➢ Fair Use of Social Media in Recruiting

Evaluating Facebook pages, personal Tweets and Linkedin are now part of our standard candidate evaluation procedure, and yes we have eliminated candidates from consideration based on what we saw there.  Social media sites are a meaningful reference point in developing a complete picture of a candidate.   They give us a feel for the candidate at home, and who he or she is off the job.  It gives us hobbies and pastimes, tells us what matters personally to him or her, family dynamics and all that.  And we get very little of this in the interviews, where the candidate presents the personna for public consumption.

But perspective is called for.  People need to be allowed to be who they are with friends, and to publish that information within reason.  And before we shoot someone for personal information published, we need to look in the mirror and ask if there is really anything unreasonable in what was said or posted, or if a personal bias might be causing us to think negatively about the candidate.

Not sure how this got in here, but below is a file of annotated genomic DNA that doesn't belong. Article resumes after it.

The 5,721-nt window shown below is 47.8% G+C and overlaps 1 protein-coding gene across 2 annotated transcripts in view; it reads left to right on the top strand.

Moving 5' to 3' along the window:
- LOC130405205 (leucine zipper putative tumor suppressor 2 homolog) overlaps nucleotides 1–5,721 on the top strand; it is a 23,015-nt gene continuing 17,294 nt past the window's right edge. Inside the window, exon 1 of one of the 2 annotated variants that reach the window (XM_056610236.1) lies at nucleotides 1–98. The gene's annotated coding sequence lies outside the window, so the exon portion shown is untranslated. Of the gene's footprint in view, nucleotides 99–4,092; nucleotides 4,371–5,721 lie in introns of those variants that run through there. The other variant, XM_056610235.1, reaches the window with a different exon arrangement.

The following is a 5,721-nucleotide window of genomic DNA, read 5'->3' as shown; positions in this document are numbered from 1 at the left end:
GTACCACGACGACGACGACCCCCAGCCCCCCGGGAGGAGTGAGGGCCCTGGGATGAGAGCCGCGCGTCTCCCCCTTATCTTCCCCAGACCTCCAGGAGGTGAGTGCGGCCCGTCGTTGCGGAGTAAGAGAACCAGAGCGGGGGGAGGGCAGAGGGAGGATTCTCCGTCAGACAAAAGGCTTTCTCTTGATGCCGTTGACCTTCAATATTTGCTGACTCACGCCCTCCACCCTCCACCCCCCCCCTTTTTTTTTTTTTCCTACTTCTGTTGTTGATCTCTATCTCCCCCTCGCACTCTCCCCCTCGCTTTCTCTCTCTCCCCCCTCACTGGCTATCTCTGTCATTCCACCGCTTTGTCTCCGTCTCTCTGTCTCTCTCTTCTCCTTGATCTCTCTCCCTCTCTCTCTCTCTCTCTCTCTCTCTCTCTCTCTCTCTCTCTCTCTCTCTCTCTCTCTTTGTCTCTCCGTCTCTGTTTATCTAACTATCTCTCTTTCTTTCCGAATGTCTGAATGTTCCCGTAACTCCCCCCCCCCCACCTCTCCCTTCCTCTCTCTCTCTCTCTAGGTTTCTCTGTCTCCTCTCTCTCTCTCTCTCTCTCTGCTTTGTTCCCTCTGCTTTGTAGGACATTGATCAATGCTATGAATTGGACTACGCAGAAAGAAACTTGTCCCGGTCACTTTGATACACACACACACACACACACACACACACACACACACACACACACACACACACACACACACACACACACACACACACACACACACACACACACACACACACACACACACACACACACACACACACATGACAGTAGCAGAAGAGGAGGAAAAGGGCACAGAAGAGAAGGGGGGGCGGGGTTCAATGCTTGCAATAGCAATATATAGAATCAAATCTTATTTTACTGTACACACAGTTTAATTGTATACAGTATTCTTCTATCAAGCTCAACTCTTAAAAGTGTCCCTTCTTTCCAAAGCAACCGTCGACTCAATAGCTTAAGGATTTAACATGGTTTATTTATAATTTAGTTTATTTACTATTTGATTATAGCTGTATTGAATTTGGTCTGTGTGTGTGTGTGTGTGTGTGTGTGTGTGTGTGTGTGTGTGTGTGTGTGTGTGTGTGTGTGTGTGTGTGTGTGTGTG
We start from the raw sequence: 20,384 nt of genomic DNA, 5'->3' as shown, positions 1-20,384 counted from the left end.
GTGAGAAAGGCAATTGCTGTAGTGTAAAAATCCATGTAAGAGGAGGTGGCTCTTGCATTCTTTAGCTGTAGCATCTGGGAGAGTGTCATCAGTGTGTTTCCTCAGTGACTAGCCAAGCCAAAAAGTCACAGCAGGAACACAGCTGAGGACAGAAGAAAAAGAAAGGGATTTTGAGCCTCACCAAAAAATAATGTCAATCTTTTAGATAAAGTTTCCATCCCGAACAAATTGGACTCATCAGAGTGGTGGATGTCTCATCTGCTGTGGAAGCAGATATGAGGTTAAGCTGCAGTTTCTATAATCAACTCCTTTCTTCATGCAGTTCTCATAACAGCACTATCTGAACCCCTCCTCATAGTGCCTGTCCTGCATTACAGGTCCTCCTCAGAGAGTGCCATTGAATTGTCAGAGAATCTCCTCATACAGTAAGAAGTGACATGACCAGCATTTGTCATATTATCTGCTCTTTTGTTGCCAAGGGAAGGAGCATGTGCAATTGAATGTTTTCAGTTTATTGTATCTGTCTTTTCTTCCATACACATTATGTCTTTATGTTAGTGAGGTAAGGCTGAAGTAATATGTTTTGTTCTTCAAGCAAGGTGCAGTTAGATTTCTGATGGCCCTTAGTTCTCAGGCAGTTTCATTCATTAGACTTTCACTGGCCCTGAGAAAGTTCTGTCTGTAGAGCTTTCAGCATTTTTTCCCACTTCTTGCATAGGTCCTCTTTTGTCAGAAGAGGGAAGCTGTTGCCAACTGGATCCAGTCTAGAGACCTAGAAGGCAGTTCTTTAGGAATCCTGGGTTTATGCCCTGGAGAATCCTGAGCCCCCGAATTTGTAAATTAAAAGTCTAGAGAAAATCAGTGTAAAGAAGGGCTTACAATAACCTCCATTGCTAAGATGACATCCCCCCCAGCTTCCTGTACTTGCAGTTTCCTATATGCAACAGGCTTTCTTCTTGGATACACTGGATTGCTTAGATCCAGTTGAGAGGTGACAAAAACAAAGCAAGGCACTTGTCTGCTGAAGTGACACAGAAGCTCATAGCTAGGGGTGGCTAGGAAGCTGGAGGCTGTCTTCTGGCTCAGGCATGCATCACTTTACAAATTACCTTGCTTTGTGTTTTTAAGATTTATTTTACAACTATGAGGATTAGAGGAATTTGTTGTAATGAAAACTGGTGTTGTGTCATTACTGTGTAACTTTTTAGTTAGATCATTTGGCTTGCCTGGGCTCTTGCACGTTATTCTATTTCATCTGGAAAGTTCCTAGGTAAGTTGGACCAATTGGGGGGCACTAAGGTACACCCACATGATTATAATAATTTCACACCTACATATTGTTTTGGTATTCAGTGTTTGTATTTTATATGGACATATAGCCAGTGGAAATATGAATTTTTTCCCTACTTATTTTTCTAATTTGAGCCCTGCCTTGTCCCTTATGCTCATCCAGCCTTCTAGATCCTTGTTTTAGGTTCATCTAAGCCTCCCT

Let me give you a personal example I have been concerned about.  I do a little hunting.  A little, because I haven’t time for more.  And I put up a picture of a wild boar I shot earlier in the year, because friends were interested.  Then I found myself rethinking the decision.  Might a potential client with strong anti-hunting feelings see the photo and might it cost me business?

Well, I left it up, because a potential client that hunts might also call me first.  The thing cuts both ways, I guess, and anyway, outdoor pursuits are part of who I am.

Obviously, we expect business leaders to use good judgment at all times.  If a potential CEO, CFO, CMO or COO doesn’t on their Facebook page, they might not on the job, especially in social situations after hours with clients, colleagues or vendors.